Just something to think about, stereotype jokes/ mocking stereotypes = racism for some people. I know the film pushed boundaries with its humour, but its hardly the most controversial thing to exist and be enjoyed by audiences, i think everyone will have to make their own mind up if they enjoy it or not really. It wont resonate with everyone.


Anyway onto the other stuff, the main reason for this blog post. There have been allegations that the animating staff were mistreated on this film. I don’t pretend to have a  deep understanding of this topic, but as an animation student i’m interested, so here’s what I’ve found so far:

Here’s the question and response from Greg (director):

The production cost for the film has been reported in the entertainment press as being around $20 million.

Greg Tiernan: Neither Conrad or I can confirm or deny that actual figure, but all I will say is that when Conrad pitched the movie to us, and we made our pact and vow to Conrad, and to Seth and Evan, and eventually to Megan Ellison at Annapurna and to Sony Columbia, we knew damn well that we could deliver a movie that looks like a $150 million movie for a fraction of the cost. That’s about as close as I can get to confirming or denying that figure. In general, that’s the whole reason we started the studio 13 years ago. After working in the L.A. industry for many years, I could see so much money just needlessly thrown down the toilet in making a lot of these movies. It doesn’t have to cost that much money when you’re well organized, and you have your mind set on the goal of what you want to do, and you get the job done with a small, determined crew. But yeah, let’s just say it was a lower budget movie.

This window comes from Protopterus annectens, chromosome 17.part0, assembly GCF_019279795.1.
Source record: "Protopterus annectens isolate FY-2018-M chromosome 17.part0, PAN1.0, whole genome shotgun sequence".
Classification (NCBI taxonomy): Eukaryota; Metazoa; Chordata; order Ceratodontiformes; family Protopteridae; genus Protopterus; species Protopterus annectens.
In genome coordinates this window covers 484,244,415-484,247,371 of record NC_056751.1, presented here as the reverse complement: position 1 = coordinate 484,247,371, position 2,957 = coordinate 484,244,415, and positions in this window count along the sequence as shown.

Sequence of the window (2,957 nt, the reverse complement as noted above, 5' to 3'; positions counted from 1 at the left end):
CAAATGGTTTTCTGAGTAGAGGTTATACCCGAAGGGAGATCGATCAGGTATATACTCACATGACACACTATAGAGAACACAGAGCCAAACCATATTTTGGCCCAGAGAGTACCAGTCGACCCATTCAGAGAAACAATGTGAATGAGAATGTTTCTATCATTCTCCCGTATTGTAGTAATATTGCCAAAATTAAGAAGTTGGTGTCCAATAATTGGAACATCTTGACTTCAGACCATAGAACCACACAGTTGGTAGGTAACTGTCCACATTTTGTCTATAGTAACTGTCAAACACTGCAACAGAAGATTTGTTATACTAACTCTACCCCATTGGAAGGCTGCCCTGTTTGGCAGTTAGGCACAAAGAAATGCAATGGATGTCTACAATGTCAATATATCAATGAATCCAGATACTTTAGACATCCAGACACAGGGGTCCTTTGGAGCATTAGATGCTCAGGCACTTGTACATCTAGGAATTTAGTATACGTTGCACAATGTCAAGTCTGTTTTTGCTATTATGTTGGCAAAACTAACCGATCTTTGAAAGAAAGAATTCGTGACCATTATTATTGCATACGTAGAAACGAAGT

Now here’s the (now seemingly infamous) comment below the article:

The production cost were kept low because Greg would demand people work overtime for free. If you wouldn’t work late for free your work would be assigned to someone who would stay late or come in on the weekend. Some artist were even threatened with termination for not staying late to hit a deadline.